If planes are outfitted with cockpit displays pinpointing their locations on airport surface maps, crashes like Comair 191 might be prevented, then-FAA Administrator Marion Blakey told Louisville's Business First newspaper.
A map display could have alerted crew members they were on the wrong runway, say experts.
With NextGen technology, the lone controller on duty that morning also might have had access to a similar map display, which experts say also may have helped avert the crash.
Experts throughout the industry agree the United States enjoys the world's safest air traffic system, with no deaths from commercial airline crashes last year. But NextGen aims to head off future safety concerns from gridlock expected as the skies and airports become more crowded.
As many as 6,000 aircraft are in the skies during peak traffic times, according to the FAA. But get ready for that number to increase. The number of annual U.S. air passengers is projected to pass 1 billion by 2021.
Radar -- the technology that currently tracks all flights -- dates back to the early 20th century. It's less accurate than GPS, its data is delayed by about 10 seconds and pilots can't use it to see their positions on a cockpit display.
NextGen's GPS-based technology promises to increase safety by allowing pilots to see their locations and locations of surrounding aircraft via a cockpit display in real time.
This visual aide vastly improves what pilots call situation awareness, a mental picture of where their aircraft is in relation to its surroundings.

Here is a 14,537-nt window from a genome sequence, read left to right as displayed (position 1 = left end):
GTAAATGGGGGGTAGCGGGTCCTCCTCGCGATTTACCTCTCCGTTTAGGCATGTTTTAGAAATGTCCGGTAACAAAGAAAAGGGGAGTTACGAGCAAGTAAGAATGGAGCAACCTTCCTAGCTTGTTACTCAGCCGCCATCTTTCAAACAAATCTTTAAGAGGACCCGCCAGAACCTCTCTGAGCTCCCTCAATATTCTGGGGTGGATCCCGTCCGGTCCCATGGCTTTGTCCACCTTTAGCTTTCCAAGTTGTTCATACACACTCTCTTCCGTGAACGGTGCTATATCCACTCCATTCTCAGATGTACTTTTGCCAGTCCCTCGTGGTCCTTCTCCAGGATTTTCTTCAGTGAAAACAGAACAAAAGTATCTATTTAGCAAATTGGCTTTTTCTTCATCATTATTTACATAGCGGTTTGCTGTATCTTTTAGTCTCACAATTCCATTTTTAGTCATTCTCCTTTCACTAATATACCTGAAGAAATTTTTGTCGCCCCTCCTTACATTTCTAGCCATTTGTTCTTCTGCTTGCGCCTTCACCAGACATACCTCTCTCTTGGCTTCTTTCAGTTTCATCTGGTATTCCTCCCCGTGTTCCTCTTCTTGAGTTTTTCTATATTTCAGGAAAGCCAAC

Any kind of technology that provides pilots with more information is a good thing, said Snoddy, who believes better situation awareness in the cockpit might have saved his father's life.
A GPS-based tracking technology called ADS-B (automatic dependent surveillance-broadcast) is already used to some extent by UPS, Southwest Airlines, and soon, JetBlue. By 2020, the FAA will require all U.S. aircraft to broadcast their positions using ADS-B.
In smaller general aviation aircraft, ADS-B has proved its value for Marisha Falk. The pilot instructor at Embry-Riddle Aeronautical University in Daytona Beach, Florida, credits ADS-B with saving her life and the life of her co-pilot in 2007.
During a cross-country air race over Kentucky, another plane was bearing down from behind and above Falk's aircraft -- a blind spot where eyesight alone would have left her unaware. The approaching plane triggered a warning from the ADS-B -- and Falk took action.
"If we wouldn't have sidestepped to the right, they would have just landed right on top of our airplane," she said.
Big questions remain unanswered surrounding NextGen and the security of the nation's airspace.
On 9/11, terrorist hijackers shut off radar transponders aboard their hijacked airliners, making it hard to identify and track them en route to their targets. Without transponders, planes are visible on radar screens, but impossible to ID. Would hijackers be able to do the same thing with ADS-B?